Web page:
January 29, 2004
A Drug Used for Cattle Is Said to Be Killing Vultures
mysterious and precipitous plunge in the number of vultures in South Asia, which has pushed three species to the brink of extinction, is probably a result of inadvertent poisoning by a drug used widely in livestock to relieve fever and lameness, scientists reported yesterday.
Studies in Pakistan showed that the drug, diclofenac, an anti-inflammatory commonly prescribed for arthritis and pain in people, caused acute kidney failure in vultures when they ate the carcasses of animals that had recently been treated with it. The findings, which followed a two-year investigation by an international team of 13 scientists, were published online by the journal Nature.
Dr. J. Lindsay Oaks, an assistant professor of veterinary medicine at Washington State University who was the primary author of the report, said the devastation of vulture populations was the first clear case of major ecological damage caused by a pharmaceutical product.
There has been growing concern among scientists and environmentalists about the "vast amount of drugs that end up in the environment one way or another," he said, but no effect of this magnitude.
A study in 2002 by the United States Geological Survey found traces of many different pharmaceuticals and "personal care products" — including steroids, insect repellents and many others — in the American water supply. The effect of these traces is unknown, but the concern is about the unexpected. One laboratory study suggested, for example, that antidepressants like Prozac could trigger spawning in some shellfish.
The vulture finding in South Asia comes as a surprise: while environmental toxins had been suspected in the deaths, a pharmaceutical drug had not. Scientists in India and England suggested that disease was the cause of vulture deaths in India, but they found no infectious agent. The scientists who did the research in Pakistan said the situation in India was likely to be the same as that in Pakistan. But they said they did not have conclusive evidence.
Dr. Oaks said the investigation, which began in 2000, was prompted by reports of a 95 percent drop in the number of Asian white-backed vultures (Gyps bengalensis), Indian vultures (Gyps indicus) and slender-billed vultures (Gyps tenuirostris). All three are listed as critically endangered by the World Conservation Union, the international environmental agency based in Switzerland.
Thomas E. Lovejoy, president of the H. John Heinz III Center for Science, Economics and the Environment, who has long been a leader in environmental policy, said he thought the paper made a "watertight" case for diclofenac as the culprit in the vulture decline.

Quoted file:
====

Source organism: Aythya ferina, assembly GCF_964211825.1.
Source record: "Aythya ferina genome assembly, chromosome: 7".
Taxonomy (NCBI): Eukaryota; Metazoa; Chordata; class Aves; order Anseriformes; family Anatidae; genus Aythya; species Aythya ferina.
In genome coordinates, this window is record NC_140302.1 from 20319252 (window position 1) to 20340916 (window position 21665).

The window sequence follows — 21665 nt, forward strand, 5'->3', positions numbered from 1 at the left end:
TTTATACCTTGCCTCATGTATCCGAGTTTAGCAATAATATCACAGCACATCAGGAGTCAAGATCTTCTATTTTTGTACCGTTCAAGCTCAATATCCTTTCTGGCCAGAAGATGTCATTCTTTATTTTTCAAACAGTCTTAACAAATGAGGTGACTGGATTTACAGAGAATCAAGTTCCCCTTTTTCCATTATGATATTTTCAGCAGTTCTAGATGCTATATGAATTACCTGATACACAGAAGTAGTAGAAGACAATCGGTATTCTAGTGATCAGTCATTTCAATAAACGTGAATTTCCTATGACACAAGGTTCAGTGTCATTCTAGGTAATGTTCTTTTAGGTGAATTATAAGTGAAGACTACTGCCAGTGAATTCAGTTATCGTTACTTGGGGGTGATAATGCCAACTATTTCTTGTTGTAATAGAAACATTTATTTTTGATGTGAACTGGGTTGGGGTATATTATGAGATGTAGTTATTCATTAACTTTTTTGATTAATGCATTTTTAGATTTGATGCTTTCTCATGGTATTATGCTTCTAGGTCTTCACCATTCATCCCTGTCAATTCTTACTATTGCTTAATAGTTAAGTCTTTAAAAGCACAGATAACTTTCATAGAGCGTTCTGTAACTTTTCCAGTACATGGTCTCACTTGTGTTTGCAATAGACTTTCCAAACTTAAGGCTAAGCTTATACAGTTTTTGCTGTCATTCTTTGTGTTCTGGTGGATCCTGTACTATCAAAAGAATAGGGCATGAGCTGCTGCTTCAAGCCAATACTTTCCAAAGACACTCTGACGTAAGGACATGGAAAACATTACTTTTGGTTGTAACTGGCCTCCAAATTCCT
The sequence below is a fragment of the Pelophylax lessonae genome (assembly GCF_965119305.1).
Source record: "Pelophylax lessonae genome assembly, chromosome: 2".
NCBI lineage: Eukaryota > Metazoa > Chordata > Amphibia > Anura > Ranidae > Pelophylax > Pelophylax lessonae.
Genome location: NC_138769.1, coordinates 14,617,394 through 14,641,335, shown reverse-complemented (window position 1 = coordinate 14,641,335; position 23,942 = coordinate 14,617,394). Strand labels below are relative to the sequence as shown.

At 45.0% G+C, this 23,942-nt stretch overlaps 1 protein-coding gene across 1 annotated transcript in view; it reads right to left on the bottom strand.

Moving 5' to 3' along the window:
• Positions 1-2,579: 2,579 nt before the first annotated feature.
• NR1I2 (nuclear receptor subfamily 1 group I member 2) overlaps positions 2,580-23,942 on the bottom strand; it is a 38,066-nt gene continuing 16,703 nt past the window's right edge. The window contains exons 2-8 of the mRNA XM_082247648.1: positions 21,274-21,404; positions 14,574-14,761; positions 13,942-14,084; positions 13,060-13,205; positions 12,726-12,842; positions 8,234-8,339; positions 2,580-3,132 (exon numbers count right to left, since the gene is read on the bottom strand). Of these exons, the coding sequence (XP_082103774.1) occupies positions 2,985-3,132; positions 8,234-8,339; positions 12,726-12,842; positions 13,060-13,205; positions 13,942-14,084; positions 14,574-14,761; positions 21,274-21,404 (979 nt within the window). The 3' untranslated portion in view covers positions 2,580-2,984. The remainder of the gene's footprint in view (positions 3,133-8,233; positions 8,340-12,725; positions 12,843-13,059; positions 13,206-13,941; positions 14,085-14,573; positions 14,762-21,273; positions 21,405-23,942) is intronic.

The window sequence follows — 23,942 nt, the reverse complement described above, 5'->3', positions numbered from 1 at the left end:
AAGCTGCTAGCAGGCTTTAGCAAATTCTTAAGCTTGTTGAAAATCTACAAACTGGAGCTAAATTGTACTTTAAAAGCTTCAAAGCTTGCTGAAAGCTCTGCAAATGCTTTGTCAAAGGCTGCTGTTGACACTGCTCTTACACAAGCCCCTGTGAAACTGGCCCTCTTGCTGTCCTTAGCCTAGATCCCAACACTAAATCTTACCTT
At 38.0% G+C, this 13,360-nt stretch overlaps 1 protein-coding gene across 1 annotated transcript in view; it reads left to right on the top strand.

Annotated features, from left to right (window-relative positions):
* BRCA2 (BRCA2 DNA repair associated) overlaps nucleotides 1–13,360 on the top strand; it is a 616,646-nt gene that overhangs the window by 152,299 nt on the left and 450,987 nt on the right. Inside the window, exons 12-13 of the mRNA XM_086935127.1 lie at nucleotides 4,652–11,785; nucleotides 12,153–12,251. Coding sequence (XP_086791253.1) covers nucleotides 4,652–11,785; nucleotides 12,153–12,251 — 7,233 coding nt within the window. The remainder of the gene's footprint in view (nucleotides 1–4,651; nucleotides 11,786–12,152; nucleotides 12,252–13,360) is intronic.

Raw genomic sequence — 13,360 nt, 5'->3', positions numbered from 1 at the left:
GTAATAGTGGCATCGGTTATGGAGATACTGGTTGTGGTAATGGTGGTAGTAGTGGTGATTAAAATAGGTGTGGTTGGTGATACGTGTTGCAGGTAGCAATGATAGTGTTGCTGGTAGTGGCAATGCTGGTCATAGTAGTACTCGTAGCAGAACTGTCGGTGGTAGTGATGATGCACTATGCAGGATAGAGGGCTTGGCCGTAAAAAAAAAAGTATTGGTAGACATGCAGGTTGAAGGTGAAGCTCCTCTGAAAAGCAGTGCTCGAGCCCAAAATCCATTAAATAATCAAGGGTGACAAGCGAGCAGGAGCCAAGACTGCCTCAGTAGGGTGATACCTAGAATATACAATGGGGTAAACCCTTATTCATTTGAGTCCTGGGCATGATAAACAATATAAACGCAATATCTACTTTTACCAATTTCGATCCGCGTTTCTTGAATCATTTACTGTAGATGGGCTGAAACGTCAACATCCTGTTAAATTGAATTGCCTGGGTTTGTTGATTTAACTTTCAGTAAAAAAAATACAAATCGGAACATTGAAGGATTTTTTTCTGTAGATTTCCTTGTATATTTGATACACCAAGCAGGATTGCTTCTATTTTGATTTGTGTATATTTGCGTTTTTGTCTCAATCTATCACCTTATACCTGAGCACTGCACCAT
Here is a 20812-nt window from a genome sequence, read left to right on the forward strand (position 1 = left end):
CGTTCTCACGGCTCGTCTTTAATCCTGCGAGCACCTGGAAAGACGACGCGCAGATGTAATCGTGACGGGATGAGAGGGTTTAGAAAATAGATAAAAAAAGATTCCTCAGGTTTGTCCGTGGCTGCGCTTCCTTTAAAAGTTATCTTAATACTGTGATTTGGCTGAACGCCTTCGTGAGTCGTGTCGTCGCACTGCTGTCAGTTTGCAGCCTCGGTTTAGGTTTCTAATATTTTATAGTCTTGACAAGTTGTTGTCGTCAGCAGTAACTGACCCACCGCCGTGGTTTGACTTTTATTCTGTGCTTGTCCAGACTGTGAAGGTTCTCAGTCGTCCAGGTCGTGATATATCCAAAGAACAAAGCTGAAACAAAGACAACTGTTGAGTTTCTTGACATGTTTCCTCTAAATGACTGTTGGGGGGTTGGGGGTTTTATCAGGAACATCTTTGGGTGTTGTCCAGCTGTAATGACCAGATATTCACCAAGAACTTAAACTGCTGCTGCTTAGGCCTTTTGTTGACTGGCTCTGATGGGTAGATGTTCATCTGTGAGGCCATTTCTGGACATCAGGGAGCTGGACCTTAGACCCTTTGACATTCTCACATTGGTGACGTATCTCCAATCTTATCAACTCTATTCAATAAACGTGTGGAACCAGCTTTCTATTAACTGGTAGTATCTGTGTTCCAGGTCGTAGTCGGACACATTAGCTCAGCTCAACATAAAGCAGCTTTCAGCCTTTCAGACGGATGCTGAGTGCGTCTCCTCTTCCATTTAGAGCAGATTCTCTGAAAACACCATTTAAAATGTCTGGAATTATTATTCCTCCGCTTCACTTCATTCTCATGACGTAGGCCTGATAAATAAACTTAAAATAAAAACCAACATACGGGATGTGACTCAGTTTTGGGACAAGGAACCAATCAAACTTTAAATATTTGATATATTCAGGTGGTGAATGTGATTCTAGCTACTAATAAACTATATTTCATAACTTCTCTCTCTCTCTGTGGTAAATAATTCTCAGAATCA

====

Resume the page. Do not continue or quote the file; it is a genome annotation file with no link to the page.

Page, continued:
"I think what it actually says is that we really need to look systematically at the use of pharmaceuticals for veterinary purposes," Dr. Lovejoy said. He added, "It does raise a question of whether we should be looking more closely at the trace chemicals from human use."
In the United States diclofenac, which is in the same class of nonsteroidal anti-inflammatory drugs as ibuprofen, is not used in veterinary medicine, although it is often prescribed for people. In Asia the drug is widely given to cattle because it is cheap and because losing livestock to lameness or fever can be devastating to small farmers with only a few animals.
The rapid decline in vulture populations was first reported in the late 1990's by Dr. Vibhu Prakash of the Bombay Natural History Society. Vulture populations had been shrinking gradually from loss of habitat and disease throughout Asia, but what happened in India and Pakistan was different. The decline was quick and severe and posed a problem in a part of the world that relied heavily on the ubiquitous vultures for the efficient disposal of dead livestock.
The decline also threatened the traditions of the Parsis, a sect of Zoroastrians who have traditionally exposed their dead to the elements rather than burying or cremating them. In Bombay they had to stop putting their dead on the stone Towers of Silence because the birds that once quickly consumed them were vanishing.
The plight of the vultures attracted worldwide attention, prompting the Peregrine Society, a bird conservation group based in Boise, Idaho, to begin an investigation with the Ornithological Society of Pakistan.
Dr. Oaks, who is a diagnostician, said the investigation of the cause of vulture deaths followed a painstaking course. Examination of dead vultures provided the first clues. Eighty-five percent showed evidence of acute kidney failure. The scientists then tested the vulture tissue for traces of obvious causes of kidney failure: heavy metals, pesticides and other chemicals. They found none of the substances they were looking for.
The next step was to survey veterinarians and the sellers of veterinary drugs to find which medications were regularly used in livestock, since domestic animals formed a major portion of the vultures' diet.
Because an overdose of diclofenac can cause kidney damage in humans, the drug seemed to be a likely cause of death in the vultures. Further tests established that there were residues of diclofenac in dead vultures. The researchers then conducted experiments that showed that the amount of diclofenac a vulture might ingest from a carcass could kill it within days.
Unlike DDT, which devastated populations of birds of prey, diclofenac does not accumulate in the tissues of livestock or birds. But for the vultures, it is poison.
The drug, the researchers conclude, "may also be responsible for vulture declines in the rest of the Indian subcontinent wherever diclofenac is used for the treatment of livestock." The Peregrine Fund, the researchers and other organizations said theyintend to push for a ban on the drug in veterinary use in India, Nepal and Pakistan.